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Timeliness of nongovernmental versus governmental global outbreak communications.

Mondor L, Brownstein JS, Chan E, Madoff LC, Pollack MP, Buckeridge DL, Brewer TF - Emerging Infect. Dis. (2012)

Bottom Line: To compare the timeliness of nongovernmental and governmental communications of infectious disease outbreaks and evaluate trends for each over time, we investigated the time elapsed from the beginning of an outbreak to public reporting of the event.We found that governmental sources improved the timeliness of public reporting of infectious disease outbreaks during the study period.

View Article: PubMed Central - PubMed

Affiliation: McGill University, Montreal, Quebec, Canada.

ABSTRACT
To compare the timeliness of nongovernmental and governmental communications of infectious disease outbreaks and evaluate trends for each over time, we investigated the time elapsed from the beginning of an outbreak to public reporting of the event. We found that governmental sources improved the timeliness of public reporting of infectious disease outbreaks during the study period.

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Related in: MedlinePlus

Median time (days) from the estimated start of an outbreak to its public communication for outbreaks reported by nongovernmental sources (A) and governmental sources (B), 1996–2009. Trendlines show average improvements over the study period.
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Figure 2: Median time (days) from the estimated start of an outbreak to its public communication for outbreaks reported by nongovernmental sources (A) and governmental sources (B), 1996–2009. Trendlines show average improvements over the study period.

Mentions: Examination of temporal trends over the study period (Figure 2) showed that nongovernmental sources generally communicated outbreak signals to the public faster after 1996, although the trend did not reach statistical significance (IRR = 0.96, 95% CI 0.91–1.01). Governmental sources, in contrast, made significant improvements in lessening the time in which they publicly communicated initial outbreak signals (IRR = 0.94, 95% CI 0.91–0.97).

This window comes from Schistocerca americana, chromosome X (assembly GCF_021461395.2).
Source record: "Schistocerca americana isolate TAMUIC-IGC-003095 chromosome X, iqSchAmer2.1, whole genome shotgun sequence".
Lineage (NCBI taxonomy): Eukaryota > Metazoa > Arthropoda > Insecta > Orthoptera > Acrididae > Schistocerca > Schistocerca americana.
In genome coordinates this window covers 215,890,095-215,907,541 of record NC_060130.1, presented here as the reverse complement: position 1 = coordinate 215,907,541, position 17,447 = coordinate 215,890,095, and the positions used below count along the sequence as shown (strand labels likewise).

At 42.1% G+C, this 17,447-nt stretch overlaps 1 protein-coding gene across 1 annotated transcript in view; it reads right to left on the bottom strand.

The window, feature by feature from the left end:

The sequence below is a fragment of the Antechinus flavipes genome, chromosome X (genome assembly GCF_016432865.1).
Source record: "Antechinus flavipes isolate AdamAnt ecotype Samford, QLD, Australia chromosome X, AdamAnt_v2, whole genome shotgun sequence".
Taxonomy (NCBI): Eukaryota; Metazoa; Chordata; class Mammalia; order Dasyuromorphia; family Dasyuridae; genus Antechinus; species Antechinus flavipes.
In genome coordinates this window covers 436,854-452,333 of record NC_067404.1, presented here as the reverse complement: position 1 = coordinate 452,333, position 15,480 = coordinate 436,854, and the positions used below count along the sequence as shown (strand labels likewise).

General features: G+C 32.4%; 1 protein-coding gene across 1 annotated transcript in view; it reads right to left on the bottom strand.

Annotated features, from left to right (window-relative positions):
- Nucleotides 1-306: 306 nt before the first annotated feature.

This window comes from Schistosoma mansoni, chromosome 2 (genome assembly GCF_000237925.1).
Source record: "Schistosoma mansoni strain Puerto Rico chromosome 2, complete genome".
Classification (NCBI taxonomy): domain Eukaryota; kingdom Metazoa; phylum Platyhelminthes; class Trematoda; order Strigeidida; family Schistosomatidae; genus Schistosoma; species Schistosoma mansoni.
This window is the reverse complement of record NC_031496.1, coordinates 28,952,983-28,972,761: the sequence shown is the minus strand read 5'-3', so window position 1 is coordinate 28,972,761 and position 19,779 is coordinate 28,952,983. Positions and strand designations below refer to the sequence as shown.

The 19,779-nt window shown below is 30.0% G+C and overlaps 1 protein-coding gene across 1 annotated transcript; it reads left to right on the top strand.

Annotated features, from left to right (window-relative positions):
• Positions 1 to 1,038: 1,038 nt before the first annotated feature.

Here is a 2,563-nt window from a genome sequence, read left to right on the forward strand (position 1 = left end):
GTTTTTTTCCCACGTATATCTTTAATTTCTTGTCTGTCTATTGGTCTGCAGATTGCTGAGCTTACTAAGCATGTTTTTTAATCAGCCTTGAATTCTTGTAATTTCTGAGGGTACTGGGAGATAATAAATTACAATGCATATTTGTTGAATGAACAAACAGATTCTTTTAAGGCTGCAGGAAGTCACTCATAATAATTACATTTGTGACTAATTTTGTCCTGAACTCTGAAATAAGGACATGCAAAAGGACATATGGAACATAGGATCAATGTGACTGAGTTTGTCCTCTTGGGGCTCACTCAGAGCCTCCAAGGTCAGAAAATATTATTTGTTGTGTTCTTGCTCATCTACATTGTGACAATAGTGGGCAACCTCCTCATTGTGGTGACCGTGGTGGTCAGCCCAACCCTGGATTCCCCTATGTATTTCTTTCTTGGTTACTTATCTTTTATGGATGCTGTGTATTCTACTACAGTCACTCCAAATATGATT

Timeliness of nongovernmental versus governmental global outbreak communications.

Mondor L, Brownstein JS, Chan E, Madoff LC, Pollack MP, Buckeridge DL, Brewer TF - Emerging Infect. Dis. (2012)

Median time (days) from the estimated start of an outbreak to its public communication for outbreaks reported by nongovernmental sources (A) and governmental sources (B), 1996–2009. Trendlines show average improvements over the study period.
© Copyright Policy
Related In: Results  -  Collection

Show All Figures
getmorefigures.php?uid=PMC3376818&req=5

Figure 2: Median time (days) from the estimated start of an outbreak to its public communication for outbreaks reported by nongovernmental sources (A) and governmental sources (B), 1996–2009. Trendlines show average improvements over the study period.
Mentions: Examination of temporal trends over the study period (Figure 2) showed that nongovernmental sources generally communicated outbreak signals to the public faster after 1996, although the trend did not reach statistical significance (IRR = 0.96, 95% CI 0.91–1.01). Governmental sources, in contrast, made significant improvements in lessening the time in which they publicly communicated initial outbreak signals (IRR = 0.94, 95% CI 0.91–0.97).

Bottom Line: To compare the timeliness of nongovernmental and governmental communications of infectious disease outbreaks and evaluate trends for each over time, we investigated the time elapsed from the beginning of an outbreak to public reporting of the event.We found that governmental sources improved the timeliness of public reporting of infectious disease outbreaks during the study period.

View Article: PubMed Central - PubMed

Affiliation: McGill University, Montreal, Quebec, Canada.

ABSTRACT
To compare the timeliness of nongovernmental and governmental communications of infectious disease outbreaks and evaluate trends for each over time, we investigated the time elapsed from the beginning of an outbreak to public reporting of the event. We found that governmental sources improved the timeliness of public reporting of infectious disease outbreaks during the study period.

Show MeSH
Related in: MedlinePlus